By Colleen Collins, Highlands Investigations & Legal Services, Inc.
Many people are curious how private investigators (PIs) get into the profession and assume most were former cops (and they’re right-a majority of PIs are former law enforcement officers). Realistically speaking, most PIs enter the profession by either interning for an established private investigative agency or by having held an investigative position within the military or law enforcement. Most being a key word. There are various specialized skills within the investigative business that don’t require such backgrounds (some PIs were former certified public accountants [CPAs] and specialize in financial investigations, some might have backgrounds training dogs and specialize as pet detectives, some were paralegals and specialize in legal investigations, etc.).
But whatever a person’s background, the common traits found in all good PIs are curiosity, creativity, and perseverance. A strong sense of justice certainly helps, but sometimes the best that can be hoped for is that the legal process is conducted fairly.
That said, below are five tips to consider if you’re pursuing the idea of being a private investigator:
Tip #1: Research investigative specialties and decide which ones you want specialize in. For example, PIs specialize in many different areas such as accident investigation, asset search/recovery, civil litigation support, criminal defense investigations, locating missing persons, loss prevention, skiptracing, tenant screening, and many more. One way to learn about the various investigative specialties is to research PIs’ websites–for example, in your browser, type private investigator or the field you’re interested in, such as loss prevention. On their site, a PI will typically explain his/her background, a definition of the services they offer, prices, etc.
Tip #2: Attend a PI conference. Most professional PI organizations sponsor conferences that are open to the public. Here you can network with other PIs, attend seminars, test equipment, buy manuals, and more. PI Magazine, for example, always lists upcoming conferences–buy a copy and check out one near you.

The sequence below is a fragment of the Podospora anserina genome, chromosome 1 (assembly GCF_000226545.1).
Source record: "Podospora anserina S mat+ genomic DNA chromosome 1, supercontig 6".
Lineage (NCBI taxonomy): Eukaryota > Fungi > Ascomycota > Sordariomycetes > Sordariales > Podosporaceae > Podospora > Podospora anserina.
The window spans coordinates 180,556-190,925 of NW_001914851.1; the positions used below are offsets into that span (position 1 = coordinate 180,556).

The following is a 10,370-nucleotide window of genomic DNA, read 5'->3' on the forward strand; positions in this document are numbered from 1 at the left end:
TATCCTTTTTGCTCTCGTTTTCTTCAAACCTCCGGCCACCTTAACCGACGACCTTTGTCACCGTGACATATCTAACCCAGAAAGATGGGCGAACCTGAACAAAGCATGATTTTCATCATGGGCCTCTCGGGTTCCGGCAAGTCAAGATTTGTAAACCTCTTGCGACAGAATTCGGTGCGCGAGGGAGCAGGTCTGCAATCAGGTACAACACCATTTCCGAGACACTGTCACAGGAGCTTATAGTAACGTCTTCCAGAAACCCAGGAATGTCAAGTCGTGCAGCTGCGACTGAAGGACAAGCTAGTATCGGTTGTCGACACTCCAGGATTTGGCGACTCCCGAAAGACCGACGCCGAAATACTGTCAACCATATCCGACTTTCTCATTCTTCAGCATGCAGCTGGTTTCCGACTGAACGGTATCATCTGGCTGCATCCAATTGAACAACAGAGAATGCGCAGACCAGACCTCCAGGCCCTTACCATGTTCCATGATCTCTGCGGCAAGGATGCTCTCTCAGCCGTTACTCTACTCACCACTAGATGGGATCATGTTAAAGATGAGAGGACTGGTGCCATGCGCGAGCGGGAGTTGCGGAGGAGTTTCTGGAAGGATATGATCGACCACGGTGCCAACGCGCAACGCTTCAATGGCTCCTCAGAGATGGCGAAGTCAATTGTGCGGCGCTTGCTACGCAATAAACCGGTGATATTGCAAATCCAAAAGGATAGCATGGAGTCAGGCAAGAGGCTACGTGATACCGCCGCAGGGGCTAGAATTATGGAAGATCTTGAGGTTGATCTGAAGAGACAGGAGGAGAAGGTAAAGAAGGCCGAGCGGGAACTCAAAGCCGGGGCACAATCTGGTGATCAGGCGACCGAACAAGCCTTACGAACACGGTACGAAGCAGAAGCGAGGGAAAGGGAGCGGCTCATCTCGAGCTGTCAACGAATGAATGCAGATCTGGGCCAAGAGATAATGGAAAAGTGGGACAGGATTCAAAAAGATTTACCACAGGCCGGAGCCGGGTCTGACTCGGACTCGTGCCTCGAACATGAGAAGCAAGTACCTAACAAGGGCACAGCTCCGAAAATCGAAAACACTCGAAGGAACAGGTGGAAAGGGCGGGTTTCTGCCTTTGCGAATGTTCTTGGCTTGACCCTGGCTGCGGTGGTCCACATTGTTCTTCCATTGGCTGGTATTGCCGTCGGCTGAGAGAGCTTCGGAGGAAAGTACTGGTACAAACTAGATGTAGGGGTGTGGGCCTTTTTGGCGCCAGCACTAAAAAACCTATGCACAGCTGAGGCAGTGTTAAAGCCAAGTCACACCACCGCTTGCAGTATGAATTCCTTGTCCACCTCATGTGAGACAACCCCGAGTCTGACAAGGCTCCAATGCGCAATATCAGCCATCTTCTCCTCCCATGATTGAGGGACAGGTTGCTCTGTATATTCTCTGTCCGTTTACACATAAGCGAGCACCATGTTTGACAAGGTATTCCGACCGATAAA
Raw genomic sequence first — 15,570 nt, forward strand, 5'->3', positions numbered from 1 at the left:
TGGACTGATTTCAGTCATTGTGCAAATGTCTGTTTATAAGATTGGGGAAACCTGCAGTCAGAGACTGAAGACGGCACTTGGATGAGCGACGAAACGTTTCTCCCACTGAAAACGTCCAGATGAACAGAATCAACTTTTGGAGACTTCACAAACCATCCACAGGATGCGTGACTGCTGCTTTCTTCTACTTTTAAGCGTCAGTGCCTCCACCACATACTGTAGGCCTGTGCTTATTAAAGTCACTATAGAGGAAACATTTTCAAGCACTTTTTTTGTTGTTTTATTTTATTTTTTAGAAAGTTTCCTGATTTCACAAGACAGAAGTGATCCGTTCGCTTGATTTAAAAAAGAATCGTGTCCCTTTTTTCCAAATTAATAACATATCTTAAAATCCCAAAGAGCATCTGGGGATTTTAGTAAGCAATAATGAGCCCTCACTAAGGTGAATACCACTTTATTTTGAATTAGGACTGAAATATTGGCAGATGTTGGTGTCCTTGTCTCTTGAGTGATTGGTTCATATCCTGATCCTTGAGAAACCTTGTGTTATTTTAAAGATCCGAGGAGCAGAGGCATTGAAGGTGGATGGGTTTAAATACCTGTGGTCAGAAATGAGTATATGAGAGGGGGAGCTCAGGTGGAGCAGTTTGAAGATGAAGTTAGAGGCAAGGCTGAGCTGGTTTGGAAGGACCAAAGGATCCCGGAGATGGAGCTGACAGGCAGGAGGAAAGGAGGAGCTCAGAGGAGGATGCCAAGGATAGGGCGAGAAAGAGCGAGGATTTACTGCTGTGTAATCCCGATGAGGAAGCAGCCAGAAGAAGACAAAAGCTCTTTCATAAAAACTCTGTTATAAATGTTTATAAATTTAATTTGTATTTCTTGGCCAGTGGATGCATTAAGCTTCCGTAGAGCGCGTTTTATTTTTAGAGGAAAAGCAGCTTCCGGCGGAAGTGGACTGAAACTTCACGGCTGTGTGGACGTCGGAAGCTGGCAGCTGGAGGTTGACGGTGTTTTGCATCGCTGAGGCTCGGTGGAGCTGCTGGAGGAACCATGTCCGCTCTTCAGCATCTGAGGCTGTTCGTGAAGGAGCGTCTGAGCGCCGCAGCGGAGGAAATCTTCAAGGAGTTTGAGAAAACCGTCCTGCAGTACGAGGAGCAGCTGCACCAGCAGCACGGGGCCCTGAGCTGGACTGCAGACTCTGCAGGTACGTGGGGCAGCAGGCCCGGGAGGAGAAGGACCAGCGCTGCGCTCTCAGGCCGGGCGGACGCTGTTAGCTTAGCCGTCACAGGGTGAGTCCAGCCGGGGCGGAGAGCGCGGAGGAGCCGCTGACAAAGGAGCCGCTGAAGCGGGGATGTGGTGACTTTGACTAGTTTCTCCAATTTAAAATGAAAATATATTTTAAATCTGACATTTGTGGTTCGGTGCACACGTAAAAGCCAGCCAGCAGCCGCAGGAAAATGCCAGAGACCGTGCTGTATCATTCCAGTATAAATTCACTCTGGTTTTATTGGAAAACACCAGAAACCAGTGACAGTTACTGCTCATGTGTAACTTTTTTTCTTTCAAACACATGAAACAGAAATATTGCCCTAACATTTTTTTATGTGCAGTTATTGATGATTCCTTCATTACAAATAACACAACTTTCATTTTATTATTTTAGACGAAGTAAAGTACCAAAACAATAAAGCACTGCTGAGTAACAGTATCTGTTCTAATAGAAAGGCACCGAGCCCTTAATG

Tip #3: Read books on investigations. There are hundreds of books on topics, from background investigations to identity theft to personal injury investigations. One resource for investigative books is PIstore.com: http://www.pistore.com/
Tip #4: Take an investigative course. Most states have professional PI organizations that offer courses, which are often open to the public. If they don’t offer educational classes, contact a member and ask what courses he/she might recommend. To look up your state’s PI organization, and its licensing requirements, go to http://www.crimetime.com/licensing.htm
Tip #5. Polish your speaking and writing skills. As a PI, you’ll be in contact with many people, from presenting your investigative skills to potential employers to interviewing witnesses. The better you present yourself verbally, the better your business successes. You’ll also be writing a lot of reports, so the better your grammar, punctuation, and writing style, the better your business successes.
The above tips will help you hone and polish your skills toward being not just a private investigator, but a professional private investigator.
Colleen Collins is a professional private investigator and multi-published author. She and her business partner run Highlands Investigations & Legal Services, Inc., based in Colorado, which specializes in asset/background checks, criminal/civil investigations, domestic relations, financial fraud, personal injury, skiptracing, and surveillance. To read more about their services, go to http://www.highlandsinvestigations.com